Does it look like I am enjoying life! – 20000 feet, sick and dissappointed in myself
Climbing Aconcaqua is apparently 70% mental/physical preparation and 30% luck (weather, injuries etc). My physical preparation according to the guides far exceeded anyone they had ever heard of or guided up the mountain and being stubborn the mental side was covered. The 30% is what I didn’t have and therefore I was turned around at 6400m on summit day a mere 562m from the summit (which at altitude is a lot more than just climbing Mount Hodges). The decision was the guides and it was the right one that was based on concerns for my safety. I had warned them of my stubborn nature and their job was not to push me but to make a professional decision to turn me around if necessary.
I had carried a cold from base camp which turned into a chest infection which despite antibiotics I could not get rid of. At 6400m I started to exhibit shortness of breath which even at rest I could not recover from, it felt like someone was sitting on my chest and I could feel bubbling on my left side lung when I breathed. With the respiratory problems I could not keep up the pace required to make the summit with enough energy to safely descend and did not want to be carried down by my guides or worse still be put in a body bag which according to statistics 10 people out of 1500 attempting the summit come down in. We retreated to high camp at 20,000 feet and were considering going down to base camp when the assistant guide had an incident with the stoves and burnt down the vestibule of their tent. I spent the afternoon sewing the tent back together so the summit team would have a useable tent.
Aconcaqua is a serious mountain it is the second highest of the seven summits and although our route was not technical due to the severe weather, height and as porters are not generally used it is a demanding mountain. The guides said without the respiratory issue I would have easily summitted and indeed should have a go this season to climb Denali as I am physically in great condition to do it.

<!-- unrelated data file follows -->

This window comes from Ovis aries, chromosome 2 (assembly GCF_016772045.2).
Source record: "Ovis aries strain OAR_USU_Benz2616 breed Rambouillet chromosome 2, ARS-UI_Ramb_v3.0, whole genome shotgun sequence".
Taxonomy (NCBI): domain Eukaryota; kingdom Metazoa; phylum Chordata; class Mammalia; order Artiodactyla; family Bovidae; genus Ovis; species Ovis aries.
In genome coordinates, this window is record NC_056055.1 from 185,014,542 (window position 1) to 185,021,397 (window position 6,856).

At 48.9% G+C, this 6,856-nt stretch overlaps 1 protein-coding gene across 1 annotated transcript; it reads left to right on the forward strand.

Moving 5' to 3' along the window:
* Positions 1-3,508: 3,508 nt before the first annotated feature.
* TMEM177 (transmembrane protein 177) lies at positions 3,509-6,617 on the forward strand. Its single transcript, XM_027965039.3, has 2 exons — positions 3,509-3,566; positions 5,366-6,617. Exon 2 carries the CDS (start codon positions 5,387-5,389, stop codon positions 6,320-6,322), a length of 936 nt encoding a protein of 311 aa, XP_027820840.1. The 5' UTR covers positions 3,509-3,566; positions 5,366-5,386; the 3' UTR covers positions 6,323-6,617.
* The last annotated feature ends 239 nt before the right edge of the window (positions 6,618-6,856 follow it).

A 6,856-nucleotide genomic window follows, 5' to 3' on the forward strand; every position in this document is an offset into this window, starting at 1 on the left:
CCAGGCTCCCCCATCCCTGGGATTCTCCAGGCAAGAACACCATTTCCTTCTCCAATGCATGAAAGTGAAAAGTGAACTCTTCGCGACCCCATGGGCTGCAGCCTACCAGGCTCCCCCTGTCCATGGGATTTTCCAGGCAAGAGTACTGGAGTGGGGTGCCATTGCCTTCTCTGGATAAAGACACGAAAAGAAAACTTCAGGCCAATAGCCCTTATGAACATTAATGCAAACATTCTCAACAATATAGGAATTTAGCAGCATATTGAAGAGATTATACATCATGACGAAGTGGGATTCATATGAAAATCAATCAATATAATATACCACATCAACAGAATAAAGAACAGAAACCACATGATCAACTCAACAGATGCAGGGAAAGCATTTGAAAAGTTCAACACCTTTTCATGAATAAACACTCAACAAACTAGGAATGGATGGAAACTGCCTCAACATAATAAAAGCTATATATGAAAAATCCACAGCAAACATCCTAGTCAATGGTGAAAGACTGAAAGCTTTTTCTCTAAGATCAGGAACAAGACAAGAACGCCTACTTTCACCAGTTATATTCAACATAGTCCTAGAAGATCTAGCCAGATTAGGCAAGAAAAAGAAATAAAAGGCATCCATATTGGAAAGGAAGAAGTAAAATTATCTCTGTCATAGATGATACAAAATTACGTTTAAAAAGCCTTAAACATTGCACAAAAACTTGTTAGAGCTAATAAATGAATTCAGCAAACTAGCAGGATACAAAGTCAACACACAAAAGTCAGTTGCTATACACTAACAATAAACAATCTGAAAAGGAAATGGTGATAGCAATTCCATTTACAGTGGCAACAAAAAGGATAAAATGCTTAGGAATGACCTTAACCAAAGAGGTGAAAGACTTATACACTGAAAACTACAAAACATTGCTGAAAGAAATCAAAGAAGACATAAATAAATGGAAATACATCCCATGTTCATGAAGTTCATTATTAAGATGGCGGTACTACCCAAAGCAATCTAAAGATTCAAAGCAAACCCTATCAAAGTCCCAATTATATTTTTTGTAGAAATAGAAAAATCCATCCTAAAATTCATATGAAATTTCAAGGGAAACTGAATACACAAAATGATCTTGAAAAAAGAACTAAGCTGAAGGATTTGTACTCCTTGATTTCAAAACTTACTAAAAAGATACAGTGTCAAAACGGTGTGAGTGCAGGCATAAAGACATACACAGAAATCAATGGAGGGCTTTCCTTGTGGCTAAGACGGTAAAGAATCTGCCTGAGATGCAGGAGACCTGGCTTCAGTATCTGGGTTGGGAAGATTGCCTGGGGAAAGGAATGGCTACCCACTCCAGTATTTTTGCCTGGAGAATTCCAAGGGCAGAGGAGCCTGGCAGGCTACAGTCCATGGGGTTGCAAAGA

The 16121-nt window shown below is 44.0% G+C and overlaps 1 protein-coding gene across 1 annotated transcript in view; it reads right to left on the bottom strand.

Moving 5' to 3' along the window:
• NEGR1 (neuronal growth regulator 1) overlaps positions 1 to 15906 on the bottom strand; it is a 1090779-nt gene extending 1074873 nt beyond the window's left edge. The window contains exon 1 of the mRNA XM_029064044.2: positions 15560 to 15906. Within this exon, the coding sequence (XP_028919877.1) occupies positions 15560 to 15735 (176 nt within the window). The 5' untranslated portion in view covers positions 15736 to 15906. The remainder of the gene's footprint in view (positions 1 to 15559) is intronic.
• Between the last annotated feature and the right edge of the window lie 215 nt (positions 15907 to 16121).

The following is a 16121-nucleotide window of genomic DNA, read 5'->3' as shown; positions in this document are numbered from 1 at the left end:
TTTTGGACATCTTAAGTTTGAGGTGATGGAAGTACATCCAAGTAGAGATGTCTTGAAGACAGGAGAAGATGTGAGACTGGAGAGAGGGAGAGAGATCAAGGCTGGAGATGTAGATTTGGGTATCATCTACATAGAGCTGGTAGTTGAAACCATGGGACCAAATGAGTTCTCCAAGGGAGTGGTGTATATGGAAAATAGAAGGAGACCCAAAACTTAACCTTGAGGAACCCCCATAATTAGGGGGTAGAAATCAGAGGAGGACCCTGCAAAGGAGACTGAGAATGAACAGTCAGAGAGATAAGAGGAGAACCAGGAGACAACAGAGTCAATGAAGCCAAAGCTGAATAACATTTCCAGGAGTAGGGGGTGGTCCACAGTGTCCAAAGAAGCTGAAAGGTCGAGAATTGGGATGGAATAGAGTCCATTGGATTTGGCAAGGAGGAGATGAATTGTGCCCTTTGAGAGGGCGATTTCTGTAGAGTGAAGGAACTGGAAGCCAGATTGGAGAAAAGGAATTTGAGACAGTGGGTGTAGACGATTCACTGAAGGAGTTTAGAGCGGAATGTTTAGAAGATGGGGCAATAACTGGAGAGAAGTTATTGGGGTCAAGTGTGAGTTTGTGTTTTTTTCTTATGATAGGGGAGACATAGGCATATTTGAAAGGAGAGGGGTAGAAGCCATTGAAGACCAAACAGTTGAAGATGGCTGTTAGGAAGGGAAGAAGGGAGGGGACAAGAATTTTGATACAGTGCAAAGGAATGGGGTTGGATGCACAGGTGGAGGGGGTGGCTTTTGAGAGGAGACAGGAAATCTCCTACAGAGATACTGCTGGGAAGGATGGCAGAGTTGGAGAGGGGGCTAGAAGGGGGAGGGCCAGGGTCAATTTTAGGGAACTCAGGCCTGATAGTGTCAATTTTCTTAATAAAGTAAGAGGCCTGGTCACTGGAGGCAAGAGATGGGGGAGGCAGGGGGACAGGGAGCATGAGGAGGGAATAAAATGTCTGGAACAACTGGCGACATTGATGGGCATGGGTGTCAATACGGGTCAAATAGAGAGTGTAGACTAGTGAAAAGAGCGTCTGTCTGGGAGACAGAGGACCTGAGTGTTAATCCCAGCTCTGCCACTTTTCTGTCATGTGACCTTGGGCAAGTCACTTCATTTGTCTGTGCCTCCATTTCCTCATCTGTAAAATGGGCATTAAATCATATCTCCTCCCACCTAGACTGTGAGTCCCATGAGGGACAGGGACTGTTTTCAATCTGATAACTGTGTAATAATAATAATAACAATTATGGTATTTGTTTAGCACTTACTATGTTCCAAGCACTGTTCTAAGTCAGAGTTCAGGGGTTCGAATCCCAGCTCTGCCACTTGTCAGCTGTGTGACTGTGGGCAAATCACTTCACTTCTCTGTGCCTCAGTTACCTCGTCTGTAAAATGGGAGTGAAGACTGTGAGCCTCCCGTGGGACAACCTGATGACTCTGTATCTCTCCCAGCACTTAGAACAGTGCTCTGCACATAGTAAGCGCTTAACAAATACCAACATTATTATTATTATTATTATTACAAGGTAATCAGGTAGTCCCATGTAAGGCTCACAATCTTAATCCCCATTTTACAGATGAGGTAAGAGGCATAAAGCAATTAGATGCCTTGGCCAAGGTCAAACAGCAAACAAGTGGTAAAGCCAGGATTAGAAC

As my first foray into high altitude mountaineering I must say I need to think seriously about doing it again. With illness it was unfortunatey not possible to enjoy the experience. Physically high alititude climbing is very similar to offshore sailing in the requirement (endurance is needed and your body is worn down by just keeping itself warm etc) and it was actually no more difficult then crossing an ocean – I lost 7kg in the 15 day trip but that is due to what high altitude does to your body and not physical exertion. I guess due to my training I did not feel like I was working my muscles hard at all in fact it was leisurely in comparison to my training regime!
Congratulations goes to Laura, Derrick and Jordan the 3 of our team that made it to the summit. I will post more about the trip but right now am very disappointed and will be trying to recover from the chest infection in Mendoza before meeting my parents in Peru this coming weekend. Thank you so much to Scott for keeping my blog updated you are a star. Also thank you to British Antarctic Survey for what I learnt about cold weather mountaineering from the field assistants (you all know who you are!) there was nothing new to be learnt except about how I personally deal with high altitude. Next time (if there is one) I won’t be joining a commercial expedition as I find them restrictive – I like to have more control of my situation than what they offer. Also thank you to Sam Doc for putting together the most impressive medical kit the guides had seen and for teaching me how to use it all.